Failure to Report Child Abuse
Pursuant to Title V of Chapter 39 of the Florida Statutes, Section 39.205 explains the penalties for failing to report child abuse, child abandonment, or child neglect.
Subsection (1) of Section 39.205 prohibits a person who knowingly and willfully fails to report to the central abuse hotline known or suspected child abuse, abandonment, or neglect, or who knowingly and willfully prevents another person from doing so, commits a felony of the third degree, punishable by up to five (5) years in Florida State Prison.
Subsection (2) of Section 39.205 prohibits a person from knowingly and willfully failing to report the child abuse when:
- the person is 18 years of age or older;
- the person lives in the same house or living unit as a child;
- the person knows or suspects the child to be a victim of child abuse, neglect of a child, or aggravated child abuse; and
- the court does not find that the person is a victim of domestic violence or that other mitigating circumstances exist.
A failure to report child support under Section 39.205(2) is a felony of the third degree.
Notably, a judge subject to discipline pursuant to s. 12, Art. V of the State Constitution may not be prosecuted criminally under Section 39.205 when the information was received in the course of official duties.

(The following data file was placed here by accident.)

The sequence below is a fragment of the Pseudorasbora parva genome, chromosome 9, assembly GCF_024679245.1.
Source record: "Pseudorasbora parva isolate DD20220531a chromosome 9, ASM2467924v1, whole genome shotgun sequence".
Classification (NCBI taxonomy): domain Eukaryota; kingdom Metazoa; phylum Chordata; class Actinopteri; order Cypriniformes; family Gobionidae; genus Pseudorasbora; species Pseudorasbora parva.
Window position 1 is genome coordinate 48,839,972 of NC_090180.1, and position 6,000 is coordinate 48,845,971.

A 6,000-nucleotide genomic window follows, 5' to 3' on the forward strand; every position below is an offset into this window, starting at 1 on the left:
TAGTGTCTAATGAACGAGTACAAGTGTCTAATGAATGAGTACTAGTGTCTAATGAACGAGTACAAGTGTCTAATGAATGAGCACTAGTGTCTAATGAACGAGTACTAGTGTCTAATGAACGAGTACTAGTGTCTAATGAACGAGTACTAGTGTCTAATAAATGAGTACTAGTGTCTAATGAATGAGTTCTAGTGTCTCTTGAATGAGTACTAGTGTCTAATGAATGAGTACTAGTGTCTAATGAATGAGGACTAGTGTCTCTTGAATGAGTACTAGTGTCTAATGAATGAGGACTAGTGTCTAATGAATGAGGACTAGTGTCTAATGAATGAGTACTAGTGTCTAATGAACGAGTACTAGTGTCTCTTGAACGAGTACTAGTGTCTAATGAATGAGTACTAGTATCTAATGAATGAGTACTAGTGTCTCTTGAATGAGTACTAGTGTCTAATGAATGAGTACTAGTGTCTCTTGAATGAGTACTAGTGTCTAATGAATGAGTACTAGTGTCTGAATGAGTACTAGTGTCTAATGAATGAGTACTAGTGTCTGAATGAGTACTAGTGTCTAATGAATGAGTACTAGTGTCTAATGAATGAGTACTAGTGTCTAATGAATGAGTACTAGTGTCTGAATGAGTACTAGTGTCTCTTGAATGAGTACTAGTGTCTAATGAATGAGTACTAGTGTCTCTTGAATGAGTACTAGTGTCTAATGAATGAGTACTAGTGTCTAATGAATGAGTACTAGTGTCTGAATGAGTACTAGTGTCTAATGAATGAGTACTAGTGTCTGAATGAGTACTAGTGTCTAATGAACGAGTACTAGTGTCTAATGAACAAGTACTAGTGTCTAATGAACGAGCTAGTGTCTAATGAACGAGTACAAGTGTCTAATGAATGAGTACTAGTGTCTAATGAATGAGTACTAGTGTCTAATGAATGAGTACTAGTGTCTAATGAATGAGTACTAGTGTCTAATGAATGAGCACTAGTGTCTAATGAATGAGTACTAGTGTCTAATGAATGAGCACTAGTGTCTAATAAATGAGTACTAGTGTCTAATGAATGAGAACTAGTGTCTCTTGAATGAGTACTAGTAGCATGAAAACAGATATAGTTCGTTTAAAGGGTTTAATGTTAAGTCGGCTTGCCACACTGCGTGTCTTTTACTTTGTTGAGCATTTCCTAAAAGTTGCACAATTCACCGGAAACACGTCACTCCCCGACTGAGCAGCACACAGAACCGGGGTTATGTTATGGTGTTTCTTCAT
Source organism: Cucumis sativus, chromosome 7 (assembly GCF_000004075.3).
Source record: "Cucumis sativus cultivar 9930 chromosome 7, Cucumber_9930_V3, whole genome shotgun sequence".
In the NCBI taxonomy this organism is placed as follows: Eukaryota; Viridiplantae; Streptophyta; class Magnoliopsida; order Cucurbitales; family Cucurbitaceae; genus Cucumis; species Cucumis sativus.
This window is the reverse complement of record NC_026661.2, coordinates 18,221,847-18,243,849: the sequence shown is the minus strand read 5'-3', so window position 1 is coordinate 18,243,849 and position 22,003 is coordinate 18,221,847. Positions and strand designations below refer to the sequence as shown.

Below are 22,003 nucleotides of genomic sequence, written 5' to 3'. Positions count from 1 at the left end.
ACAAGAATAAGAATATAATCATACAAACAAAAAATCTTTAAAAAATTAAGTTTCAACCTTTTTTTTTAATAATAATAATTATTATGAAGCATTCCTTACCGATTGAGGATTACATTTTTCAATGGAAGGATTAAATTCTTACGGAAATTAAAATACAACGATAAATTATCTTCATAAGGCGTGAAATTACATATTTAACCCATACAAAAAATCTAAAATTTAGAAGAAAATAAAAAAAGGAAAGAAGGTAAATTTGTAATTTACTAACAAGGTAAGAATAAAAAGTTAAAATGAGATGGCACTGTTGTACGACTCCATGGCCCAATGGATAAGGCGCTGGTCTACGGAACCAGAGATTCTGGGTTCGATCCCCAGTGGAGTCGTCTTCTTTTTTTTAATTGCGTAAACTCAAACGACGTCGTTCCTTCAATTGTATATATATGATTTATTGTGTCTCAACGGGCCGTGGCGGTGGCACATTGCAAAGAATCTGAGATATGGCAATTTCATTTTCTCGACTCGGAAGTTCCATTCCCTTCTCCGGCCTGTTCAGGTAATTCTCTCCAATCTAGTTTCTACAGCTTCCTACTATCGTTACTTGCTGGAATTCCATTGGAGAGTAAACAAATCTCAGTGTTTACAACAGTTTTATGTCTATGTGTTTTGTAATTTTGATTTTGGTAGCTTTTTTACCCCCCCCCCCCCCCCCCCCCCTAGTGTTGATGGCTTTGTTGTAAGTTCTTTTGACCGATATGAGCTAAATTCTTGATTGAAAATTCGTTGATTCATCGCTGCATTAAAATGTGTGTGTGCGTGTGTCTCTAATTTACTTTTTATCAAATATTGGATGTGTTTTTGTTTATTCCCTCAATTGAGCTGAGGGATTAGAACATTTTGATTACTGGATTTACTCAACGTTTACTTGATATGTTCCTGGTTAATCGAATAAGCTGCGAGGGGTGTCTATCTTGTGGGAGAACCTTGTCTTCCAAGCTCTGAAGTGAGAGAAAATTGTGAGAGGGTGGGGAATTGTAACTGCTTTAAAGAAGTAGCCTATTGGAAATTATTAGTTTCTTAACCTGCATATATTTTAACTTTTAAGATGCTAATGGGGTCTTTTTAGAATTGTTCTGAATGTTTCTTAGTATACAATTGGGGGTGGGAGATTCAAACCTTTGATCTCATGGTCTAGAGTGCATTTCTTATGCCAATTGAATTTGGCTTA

Making Public Confidential Information of Child Abuse
Under Section 39.205(6), any person who knowingly and willfully makes public or discloses any confidential information contained in the central abuse hotline or in the records of any child abuse, abandonment, or neglect case, except as provided in this chapter, commits a misdemeanor of the second degree, punishable by up to 60 days in jail and a $500 fine.
False Report of Child Abuse
Section 39.205(8), if a law enforcement agency finds sufficient evidence for prosecution for filing a false report, it must refer the case to the appropriate state attorney for prosecution.
Any person who knowingly and willfully makes a false report of child abuse, abandonment, or neglect, or who advises another to make a false report, is guilty of a felony of the third degree, punishable by up to five (5) years in Florida Statute Prison pursuant to Section 39.205(9).
Such cases are rarely prosecuted because the statute provides that anyone making a report who is acting in “good faith” is immune from any liability under this subsection.
Attorney for Failing to Report Child Abuse in Tampa, FL
If you were accused of failing to report child abuse, releasing confidential information to the public, or making a false report of child abuse to the authorities, then contact an experienced criminal defense attorney at Sammis Law Firm.
We represent clients throughout the greater Tampa Bay area including all of Hillsborough County and the surrounding counties of Hernando County, Pasco County, Pinellas County, and Polk County.
This article was last updated on Friday, April 22, 2022.